Category: Biology

The Mighty Mitochondria

The Charter School of Wilmington specializing in Math and Science (and odd humans)

The title comes from a reference to Tom Hughes, a kid from Charter that was pretty weird (the quote is actually his from once during homeroom where he was dancing around singing it…) among a high school of pretty weird kids. Anyway, the mitochondria are small units within the cell that take care of producing energy from the sugar we provide. To visualize this, see below, the sugar is glucose. Think of any carbohydrates that you eat being made up of glucose which is what the sugars are converted to in the liver or stored as glycogen. We eat carbs, or proteins (which if there are no carbs get converted into glucose or acetyl coenzyme A) or fats (which get broken down into fatty acids (which can be converted by the mitochondria into acetyl coenzyme A) or glycerol which is converted by the liver into glucose)). Long story short, everything (carb, fat, protein) is converted to glucose or acetyl coenzyme A. The body can use glucose and convert it to ATP directly (see Glycolysis below), but not very efficiently. However, some creatures can survive completely in this way (for example, if yeast have sugar and no oxygen, they survive this way through fermentation, except that instead of making pyruvic acid as a byproduct they make ethanol AKA THE GOOD STUFF). All life forms make use of glycolysis inside of cells, and there’s some evidence that ancient conditions on earth may have allowed cells to perform the process WITHOUT enzymes, meaning that you could have sugars (which can form spontaneously under the right conditions) being broken down into energy spontaneously. Nowadays on earth we and all other organisms use enzymes to break down sugar with glycolysis. But the process described above usually happens when there is no oxygen present, what about the other 3/4 of that diagram?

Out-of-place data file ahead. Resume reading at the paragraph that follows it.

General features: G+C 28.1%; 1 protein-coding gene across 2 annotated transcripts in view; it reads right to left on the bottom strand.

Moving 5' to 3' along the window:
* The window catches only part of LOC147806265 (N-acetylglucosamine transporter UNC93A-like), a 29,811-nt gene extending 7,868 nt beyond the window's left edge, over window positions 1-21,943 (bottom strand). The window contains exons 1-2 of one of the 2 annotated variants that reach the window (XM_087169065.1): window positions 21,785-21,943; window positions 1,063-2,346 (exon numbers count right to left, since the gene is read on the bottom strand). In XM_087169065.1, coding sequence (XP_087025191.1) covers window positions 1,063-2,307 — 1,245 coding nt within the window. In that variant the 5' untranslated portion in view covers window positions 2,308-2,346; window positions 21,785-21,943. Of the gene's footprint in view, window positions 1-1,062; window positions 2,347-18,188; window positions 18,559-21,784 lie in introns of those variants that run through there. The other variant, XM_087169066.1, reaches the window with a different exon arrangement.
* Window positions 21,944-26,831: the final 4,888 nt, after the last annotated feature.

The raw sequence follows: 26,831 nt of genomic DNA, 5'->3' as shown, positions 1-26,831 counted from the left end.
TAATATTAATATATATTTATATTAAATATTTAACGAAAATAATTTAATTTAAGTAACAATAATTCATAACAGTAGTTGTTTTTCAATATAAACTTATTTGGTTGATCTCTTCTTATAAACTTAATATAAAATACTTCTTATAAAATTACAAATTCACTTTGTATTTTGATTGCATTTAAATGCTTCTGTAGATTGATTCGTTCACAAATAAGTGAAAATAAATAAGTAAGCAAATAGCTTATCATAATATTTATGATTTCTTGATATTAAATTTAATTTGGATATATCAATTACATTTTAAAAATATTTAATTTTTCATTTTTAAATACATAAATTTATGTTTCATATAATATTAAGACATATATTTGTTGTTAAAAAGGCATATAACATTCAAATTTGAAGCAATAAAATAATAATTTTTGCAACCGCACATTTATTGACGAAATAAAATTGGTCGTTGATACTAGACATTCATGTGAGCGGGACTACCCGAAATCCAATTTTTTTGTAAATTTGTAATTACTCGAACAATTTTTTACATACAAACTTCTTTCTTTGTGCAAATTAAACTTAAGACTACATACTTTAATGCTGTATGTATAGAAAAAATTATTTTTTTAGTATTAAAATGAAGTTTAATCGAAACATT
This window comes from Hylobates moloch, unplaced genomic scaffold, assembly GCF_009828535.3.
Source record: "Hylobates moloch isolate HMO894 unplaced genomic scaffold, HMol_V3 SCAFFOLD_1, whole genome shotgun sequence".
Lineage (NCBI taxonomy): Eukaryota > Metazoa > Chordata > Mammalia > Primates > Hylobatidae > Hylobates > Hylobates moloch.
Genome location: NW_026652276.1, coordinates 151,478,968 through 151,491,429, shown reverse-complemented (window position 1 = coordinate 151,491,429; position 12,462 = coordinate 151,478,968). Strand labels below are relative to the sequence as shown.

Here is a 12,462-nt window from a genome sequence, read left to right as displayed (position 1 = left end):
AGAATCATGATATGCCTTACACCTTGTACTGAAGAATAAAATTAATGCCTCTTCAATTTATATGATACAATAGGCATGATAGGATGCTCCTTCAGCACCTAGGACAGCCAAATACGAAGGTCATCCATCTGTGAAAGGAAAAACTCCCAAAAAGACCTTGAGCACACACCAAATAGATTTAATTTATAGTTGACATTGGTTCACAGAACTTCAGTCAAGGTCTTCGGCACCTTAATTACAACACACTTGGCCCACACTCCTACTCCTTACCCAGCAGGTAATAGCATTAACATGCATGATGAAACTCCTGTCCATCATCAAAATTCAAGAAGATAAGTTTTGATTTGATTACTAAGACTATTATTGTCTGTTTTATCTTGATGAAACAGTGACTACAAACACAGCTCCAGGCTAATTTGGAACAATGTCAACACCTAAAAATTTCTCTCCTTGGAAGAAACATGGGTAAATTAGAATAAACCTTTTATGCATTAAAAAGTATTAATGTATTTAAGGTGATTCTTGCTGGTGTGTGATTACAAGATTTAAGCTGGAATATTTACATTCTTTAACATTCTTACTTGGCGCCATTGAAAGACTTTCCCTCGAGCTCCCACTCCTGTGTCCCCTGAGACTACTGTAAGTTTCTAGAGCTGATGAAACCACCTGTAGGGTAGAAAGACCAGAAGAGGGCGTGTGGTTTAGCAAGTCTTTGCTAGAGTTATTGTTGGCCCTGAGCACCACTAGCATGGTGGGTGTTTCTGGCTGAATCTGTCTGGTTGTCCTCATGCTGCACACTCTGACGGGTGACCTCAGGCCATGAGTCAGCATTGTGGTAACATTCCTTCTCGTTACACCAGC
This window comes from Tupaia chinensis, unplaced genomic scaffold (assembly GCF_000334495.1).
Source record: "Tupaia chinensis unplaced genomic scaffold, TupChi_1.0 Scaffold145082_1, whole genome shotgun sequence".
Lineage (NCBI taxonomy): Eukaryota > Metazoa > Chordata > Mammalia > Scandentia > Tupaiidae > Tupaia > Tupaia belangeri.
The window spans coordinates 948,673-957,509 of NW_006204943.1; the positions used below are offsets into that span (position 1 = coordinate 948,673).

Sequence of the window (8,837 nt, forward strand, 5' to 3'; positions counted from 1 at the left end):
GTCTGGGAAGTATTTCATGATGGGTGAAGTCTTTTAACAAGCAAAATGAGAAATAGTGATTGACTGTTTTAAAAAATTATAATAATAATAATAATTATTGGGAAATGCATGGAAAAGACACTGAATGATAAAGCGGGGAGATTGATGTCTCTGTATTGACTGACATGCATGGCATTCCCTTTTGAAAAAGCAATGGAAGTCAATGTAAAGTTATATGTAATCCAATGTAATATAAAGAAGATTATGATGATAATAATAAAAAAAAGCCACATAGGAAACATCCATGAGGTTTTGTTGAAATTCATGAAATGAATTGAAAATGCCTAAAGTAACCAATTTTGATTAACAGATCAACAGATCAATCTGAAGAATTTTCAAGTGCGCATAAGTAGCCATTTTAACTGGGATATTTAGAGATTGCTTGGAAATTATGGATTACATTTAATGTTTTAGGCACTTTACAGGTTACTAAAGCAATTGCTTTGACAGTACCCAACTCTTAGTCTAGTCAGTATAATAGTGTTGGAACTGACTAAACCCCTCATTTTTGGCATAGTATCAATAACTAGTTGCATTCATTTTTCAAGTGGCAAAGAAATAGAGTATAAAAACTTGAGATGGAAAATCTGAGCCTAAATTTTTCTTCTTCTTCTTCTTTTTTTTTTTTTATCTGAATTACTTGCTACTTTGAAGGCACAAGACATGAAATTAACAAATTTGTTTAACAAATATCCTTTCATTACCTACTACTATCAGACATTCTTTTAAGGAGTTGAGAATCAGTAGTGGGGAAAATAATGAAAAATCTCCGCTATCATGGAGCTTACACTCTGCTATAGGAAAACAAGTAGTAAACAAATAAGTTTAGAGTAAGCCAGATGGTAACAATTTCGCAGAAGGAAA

You probably learned this in high school


Well, to finally get back to the point, the mitochondria is responsible for carrying out energy production using oxygen. There are many species that do not produce energy using oxygen (mainly microorganisms that live in environments without oxygen) and there are many many many species (again mainly microorganisms) that do not have mitochondria but still use oxygen to make energy.

This gets to the second interesting part about mitochondria. There is evidence that mitochondria, although firmly a part of many organisms now, was once a stand-alone species. Billions of years ago, it’s possible that mitochondria formed a symbiotic relationship with another single-celled organism. A relationship that was so successful and so long-lived, that now mitochondria can only be found inside other cells. Indeed, most cells of a human have mitochondria and some have different concentrations of mitochondria depending on their need for energy (metabolically active cells like muscle and nerve cells have higher mitochondria counts per cell). The evidence for mitochondria being a separate species at one time stems from the fact that mitochondria have their own DNA  (mtDNA) and this mtDNA exists in most of its symbiotes (like humans) as a closed, circular DNA ring. Do humans have closed circular DNA? No. What do? Bacteria. Additionally, this mtDNA encodes enzymes and other proteins useful only for the mitochondrial function and A LOT of other DNA inside human chromosomes actually looks a lot like mtDNA that somehow was transferred into the human DNA and got stuck there (this happens so much so that only 37/1500 proteins in the mitochondria come from the mtDNA).